He pulled the bell, and, as he got out, he said, "Thank you all for taking my part."

"We don't quite deserve that," said one of the passengers, after Frank had left the car. "I was at first of opinion that the boy was guilty."

"We have been saved from doing a great injustice," said the clergyman. "It should be a lesson to all of us not to be too hasty in our judgments."

James Haynes in his hurried exit from the car fully believed that he would be pursued and arrested. He was relieved to find his fears groundless. But he was disappointed at the failure of his scheme. He had carefully prepared it, and for several days he had been in readiness to carry it into execution whenever he should meet Frank. This morning had brought the opportunity; but it had miscarried.

"But for that cursed detective I would have carried the thing through," he muttered. "He spoiled all. I _hate that boy!"

But, though revengeful, Haynes was prudent. He gave up the thought of injuring Frank because he saw that it would be dangerous to himself. He did not remain long in New York, but soon joined his confederate in Hartford.

If you like this book please share to your friends :

Joe's Luck; Or, Always Wide Awake - Chapter 1. Introduces Joe Joe's Luck; Or, Always Wide Awake - Chapter 1. Introduces Joe

Joe's Luck; Or, Always Wide Awake - Chapter 1. Introduces Joe
CHAPTER I. INTRODUCES JOE"Come here, you Joe, and be quick about it!" The boy addressed, a stout boy of fifteen, with an honest, sun-browned face, looked calmly at the speaker. "What's wanted?" he asked. "Brush me off, and don't be all day about it!" said Oscar Norton impatiently. Joe's blue eyes flashed indignantly at the tone of the other. "You can brush yourself off," he answered independently. "What do you mean by your impudence?" demanded Oscar angrily. "Have you turned lazy all at once?" "No," said Joe firmly, "but I don't choose to be ordered round by you." "What's up,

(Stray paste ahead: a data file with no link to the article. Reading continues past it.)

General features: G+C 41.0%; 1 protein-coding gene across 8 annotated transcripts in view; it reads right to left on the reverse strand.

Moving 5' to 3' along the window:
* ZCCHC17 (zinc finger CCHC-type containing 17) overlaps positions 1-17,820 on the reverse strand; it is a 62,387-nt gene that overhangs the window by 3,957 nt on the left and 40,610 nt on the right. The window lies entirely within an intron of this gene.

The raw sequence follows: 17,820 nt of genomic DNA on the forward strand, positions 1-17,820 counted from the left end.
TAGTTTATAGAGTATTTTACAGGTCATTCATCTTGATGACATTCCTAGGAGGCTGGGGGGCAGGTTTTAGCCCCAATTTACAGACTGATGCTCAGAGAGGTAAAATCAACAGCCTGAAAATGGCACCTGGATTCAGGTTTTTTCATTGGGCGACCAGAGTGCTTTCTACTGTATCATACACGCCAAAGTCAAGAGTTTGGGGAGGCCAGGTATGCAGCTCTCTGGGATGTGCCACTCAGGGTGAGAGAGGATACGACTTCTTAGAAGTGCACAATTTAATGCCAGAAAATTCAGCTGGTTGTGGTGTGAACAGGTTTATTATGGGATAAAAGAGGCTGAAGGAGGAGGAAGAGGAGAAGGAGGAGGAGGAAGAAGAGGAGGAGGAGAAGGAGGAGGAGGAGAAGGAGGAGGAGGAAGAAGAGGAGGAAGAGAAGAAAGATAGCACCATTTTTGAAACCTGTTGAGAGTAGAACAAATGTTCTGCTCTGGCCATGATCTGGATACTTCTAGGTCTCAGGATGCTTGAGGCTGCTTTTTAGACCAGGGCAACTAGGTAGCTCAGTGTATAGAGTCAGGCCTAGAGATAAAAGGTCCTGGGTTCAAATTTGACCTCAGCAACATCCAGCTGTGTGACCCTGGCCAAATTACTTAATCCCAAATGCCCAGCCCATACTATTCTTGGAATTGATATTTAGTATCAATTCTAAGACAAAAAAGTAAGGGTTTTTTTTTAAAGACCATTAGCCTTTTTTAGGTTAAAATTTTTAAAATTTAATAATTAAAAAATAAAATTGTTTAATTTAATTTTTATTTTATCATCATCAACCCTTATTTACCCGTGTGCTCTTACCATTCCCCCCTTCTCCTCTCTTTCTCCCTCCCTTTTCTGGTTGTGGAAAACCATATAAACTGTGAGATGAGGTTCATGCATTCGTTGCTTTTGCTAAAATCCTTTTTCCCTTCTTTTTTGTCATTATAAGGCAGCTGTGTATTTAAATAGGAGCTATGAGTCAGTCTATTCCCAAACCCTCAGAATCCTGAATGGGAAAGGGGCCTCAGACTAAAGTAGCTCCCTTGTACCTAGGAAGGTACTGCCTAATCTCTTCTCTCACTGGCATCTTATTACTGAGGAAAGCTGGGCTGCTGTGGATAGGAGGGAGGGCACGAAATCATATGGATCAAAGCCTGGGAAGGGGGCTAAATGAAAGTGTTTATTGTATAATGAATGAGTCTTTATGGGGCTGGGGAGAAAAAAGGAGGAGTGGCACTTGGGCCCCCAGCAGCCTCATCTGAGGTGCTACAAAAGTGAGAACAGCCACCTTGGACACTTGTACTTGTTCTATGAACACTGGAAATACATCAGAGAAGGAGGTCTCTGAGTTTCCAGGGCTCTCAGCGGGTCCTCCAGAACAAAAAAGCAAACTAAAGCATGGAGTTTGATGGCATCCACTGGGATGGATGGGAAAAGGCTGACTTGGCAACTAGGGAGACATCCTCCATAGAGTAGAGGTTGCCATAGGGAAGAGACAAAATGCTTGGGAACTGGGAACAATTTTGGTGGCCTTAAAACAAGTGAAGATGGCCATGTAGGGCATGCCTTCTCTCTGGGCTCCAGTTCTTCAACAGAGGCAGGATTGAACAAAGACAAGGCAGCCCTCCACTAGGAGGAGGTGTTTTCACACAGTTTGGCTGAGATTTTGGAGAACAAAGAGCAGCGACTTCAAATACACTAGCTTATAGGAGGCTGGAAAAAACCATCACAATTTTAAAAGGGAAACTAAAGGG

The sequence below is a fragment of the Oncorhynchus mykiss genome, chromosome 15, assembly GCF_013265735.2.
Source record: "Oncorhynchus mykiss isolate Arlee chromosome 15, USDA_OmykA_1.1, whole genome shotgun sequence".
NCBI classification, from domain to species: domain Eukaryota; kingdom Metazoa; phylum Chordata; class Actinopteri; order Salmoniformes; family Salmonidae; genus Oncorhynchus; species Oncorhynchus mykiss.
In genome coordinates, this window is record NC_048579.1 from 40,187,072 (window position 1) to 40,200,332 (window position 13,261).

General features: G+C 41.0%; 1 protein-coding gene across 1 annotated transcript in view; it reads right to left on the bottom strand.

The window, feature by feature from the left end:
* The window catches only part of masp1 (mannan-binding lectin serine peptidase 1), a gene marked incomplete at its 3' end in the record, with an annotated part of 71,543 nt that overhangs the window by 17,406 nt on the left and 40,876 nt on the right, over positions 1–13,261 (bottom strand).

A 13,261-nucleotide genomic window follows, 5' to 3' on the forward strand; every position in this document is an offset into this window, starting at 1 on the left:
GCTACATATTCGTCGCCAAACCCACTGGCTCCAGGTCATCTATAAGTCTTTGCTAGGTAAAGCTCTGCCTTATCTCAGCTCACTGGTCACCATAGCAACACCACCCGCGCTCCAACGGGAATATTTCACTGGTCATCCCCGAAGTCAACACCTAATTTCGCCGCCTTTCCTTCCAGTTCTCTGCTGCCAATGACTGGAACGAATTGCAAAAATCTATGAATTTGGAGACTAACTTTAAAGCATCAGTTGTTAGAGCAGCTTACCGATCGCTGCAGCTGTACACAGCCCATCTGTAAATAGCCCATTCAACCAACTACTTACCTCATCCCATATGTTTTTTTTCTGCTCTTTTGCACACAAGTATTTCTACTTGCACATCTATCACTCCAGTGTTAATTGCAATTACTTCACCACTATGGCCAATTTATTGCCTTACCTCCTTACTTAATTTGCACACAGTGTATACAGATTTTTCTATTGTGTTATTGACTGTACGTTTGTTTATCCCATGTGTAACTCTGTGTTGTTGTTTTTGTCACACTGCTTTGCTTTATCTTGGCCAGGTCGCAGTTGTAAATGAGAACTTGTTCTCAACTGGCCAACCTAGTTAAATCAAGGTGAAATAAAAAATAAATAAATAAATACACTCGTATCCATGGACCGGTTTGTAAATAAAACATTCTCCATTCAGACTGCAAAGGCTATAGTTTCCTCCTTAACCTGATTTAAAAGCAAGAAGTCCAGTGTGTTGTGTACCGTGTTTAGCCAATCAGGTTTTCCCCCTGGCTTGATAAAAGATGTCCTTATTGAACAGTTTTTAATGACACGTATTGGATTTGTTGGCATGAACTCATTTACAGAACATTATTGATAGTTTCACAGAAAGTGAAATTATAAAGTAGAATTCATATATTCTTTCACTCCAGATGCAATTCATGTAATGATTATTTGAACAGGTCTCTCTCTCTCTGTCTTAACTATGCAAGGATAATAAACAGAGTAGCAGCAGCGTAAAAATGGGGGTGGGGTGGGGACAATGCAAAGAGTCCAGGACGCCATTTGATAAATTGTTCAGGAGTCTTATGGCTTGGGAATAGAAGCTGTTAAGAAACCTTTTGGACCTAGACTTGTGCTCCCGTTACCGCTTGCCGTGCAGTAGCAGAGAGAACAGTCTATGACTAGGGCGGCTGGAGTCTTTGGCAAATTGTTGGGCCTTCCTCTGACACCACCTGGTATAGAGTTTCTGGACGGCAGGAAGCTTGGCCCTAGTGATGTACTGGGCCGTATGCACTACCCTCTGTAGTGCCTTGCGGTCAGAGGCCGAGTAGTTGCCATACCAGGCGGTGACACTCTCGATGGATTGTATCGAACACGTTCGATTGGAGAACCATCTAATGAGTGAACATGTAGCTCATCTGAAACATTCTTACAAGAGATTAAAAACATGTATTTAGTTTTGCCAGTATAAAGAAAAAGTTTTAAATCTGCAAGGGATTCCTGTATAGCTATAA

The Telegraph Boy - Chapter 25. What The Old Trunk Contained The Telegraph Boy - Chapter 25. What The Old Trunk Contained

The Telegraph Boy - Chapter 25. What The Old Trunk Contained
CHAPTER XXV. WHAT THE OLD TRUNK CONTAINEDMention has been made of an old trunk belonging to Frank's father, which, had been forwarded to him from the country by his Uncle Pelatiah. It may be mentioned here that our hero's father had been agent of a woollen mill in a large manufacturing town. For a considerable number of years he had been in receipt of a handsome salary, and had lived in good style, but still within his income. He was naturally supposed to possess a comfortable property. His death was sudden. He was thrown from a carriage, and, striking his head